Lying: The Developmental Truth

I stared at the toast lying on top of the trash in disbelief. I was ticked. My four year old told me he had eaten all of his toast and wanted something else to eat. I went into the dining room where he was eating his peaches.

“I thought you told me you ate all your toast?”
“I did.”
“No, you threw it in the trash.”
“No, I didn’t. I ate it all.”

I took him by the hand and led him to the trash. “Look, there’s your toast.” He looked at me like he really didn’t know how it had gotten there.

This wasn’t the first time I’d caught him in a lie and I was frustrated. I couldn’t understand it. I don’t punish my children. I don’t reward them either. What do they have to fear by telling me the truth? My 7 year old had never lied to me. I really believe he’s physically incapable of it. It would alter his universe of science and order too much. But my 4 year old was born with his own personality and had no qualms about chaos. I felt connected to my youngest child. Our relationship was good. From all of my research and involvement with AP, I naively believed that if my parenting was focused on relationship, things like this wouldn’t happen. So why was he lying to me?
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Part1: Rewards, Incentives, Consequences, and Punishments (Oh, My!)

At a recent API meeting, a few moms asked questions about the differences between rewards and punishments which I thought was very useful.  We hadn’t specifically discussed them before, and it was helpful to define our understanding of the words we often hear regarding discipline.  Based on attachment parenting, positive discipline, and unconditional parenting, here is the break-down:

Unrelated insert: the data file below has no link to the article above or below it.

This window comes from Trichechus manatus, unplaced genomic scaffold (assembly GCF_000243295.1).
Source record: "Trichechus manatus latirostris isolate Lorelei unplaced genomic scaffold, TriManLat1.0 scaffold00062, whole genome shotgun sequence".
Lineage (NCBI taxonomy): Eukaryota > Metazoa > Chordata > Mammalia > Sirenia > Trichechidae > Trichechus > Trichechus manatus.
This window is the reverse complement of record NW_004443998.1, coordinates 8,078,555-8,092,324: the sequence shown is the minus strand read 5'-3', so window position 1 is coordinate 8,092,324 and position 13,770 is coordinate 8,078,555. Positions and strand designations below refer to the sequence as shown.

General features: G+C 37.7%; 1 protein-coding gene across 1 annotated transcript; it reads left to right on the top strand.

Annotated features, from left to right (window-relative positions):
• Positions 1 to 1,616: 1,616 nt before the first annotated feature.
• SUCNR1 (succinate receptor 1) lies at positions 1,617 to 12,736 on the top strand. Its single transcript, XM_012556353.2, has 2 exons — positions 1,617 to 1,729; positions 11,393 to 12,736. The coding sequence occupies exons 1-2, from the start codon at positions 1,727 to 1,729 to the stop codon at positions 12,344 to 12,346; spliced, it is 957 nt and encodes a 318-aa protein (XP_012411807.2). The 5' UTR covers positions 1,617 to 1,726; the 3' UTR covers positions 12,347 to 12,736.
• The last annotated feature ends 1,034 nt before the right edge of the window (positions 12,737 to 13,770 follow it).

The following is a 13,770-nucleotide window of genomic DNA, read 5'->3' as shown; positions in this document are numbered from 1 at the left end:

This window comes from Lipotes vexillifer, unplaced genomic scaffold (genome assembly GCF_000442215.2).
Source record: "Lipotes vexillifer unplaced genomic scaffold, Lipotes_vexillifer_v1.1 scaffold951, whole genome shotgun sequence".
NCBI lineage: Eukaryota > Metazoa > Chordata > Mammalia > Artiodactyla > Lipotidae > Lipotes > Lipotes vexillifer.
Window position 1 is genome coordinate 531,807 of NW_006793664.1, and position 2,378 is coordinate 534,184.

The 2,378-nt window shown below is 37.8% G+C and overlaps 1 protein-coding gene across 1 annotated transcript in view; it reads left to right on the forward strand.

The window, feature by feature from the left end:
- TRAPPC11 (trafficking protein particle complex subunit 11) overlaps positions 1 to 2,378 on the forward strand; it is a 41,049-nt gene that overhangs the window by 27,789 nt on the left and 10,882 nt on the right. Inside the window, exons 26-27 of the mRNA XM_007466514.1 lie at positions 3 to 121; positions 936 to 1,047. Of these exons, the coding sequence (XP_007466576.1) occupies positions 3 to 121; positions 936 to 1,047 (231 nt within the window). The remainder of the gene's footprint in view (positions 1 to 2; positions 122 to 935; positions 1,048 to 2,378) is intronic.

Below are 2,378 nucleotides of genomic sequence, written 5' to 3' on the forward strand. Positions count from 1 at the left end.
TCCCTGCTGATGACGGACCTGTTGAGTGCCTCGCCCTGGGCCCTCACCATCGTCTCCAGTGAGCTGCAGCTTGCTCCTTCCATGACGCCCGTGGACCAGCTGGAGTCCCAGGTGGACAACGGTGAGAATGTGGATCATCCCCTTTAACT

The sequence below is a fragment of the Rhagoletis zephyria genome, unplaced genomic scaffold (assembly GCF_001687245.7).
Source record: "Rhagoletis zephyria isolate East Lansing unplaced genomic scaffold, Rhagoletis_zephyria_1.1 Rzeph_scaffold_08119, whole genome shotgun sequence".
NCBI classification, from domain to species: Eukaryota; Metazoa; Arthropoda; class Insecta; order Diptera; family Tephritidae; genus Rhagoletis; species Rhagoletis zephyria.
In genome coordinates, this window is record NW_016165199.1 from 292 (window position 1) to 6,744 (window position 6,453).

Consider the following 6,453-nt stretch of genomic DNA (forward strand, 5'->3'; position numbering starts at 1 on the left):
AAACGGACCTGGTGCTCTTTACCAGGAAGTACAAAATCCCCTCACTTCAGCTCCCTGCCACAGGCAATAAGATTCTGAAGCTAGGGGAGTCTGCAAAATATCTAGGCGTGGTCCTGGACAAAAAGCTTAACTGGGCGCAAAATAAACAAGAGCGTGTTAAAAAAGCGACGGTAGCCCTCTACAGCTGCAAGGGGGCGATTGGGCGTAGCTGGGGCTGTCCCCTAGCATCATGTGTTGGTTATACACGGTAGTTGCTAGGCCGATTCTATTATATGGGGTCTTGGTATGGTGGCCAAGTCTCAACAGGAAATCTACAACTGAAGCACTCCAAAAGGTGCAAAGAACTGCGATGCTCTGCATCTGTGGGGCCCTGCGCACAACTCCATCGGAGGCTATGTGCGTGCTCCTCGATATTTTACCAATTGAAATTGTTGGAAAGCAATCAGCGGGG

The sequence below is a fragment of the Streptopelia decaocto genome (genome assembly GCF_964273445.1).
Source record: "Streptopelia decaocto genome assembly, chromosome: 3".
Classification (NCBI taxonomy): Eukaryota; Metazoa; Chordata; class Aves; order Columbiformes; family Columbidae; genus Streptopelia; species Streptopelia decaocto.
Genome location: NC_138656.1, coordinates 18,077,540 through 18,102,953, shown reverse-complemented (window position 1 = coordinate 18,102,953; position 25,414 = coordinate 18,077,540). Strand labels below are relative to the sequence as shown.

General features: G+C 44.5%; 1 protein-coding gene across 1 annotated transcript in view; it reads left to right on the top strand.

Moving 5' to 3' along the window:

Rewards vs. Incentives:

A reward is something that is given conditionally; you only get X if you do Y. An incentive is letting someone know of an enjoyable activity that is soon to come.  As soon as Y is done, X happens.  The difference here is that enjoyable thing (X) happens even if the behavior leading up to it wasn’t perfect.  It’s unconditional.

For example, a mom always gives her son a snack when they drive somewhere, but sometimes there’s a struggle actually getting him into his car seat.  Because having a snack in the car is something they do every day, the snack is not the reward for getting into the car seat; it’s the incentive. She reminds her son that, “After everyone gets buckled in our seats, we have a snack.”  That’s the order of events, and something he can look forward to after getting in his seat.  She wouldn’t withhold the snack if, despite her best efforts, there was still struggling and crying about getting into the car seat.  Her son is hungry and he needs it; it’s snack time.
Continue reading Part1: Rewards, Incentives, Consequences, and Punishments (Oh, My!)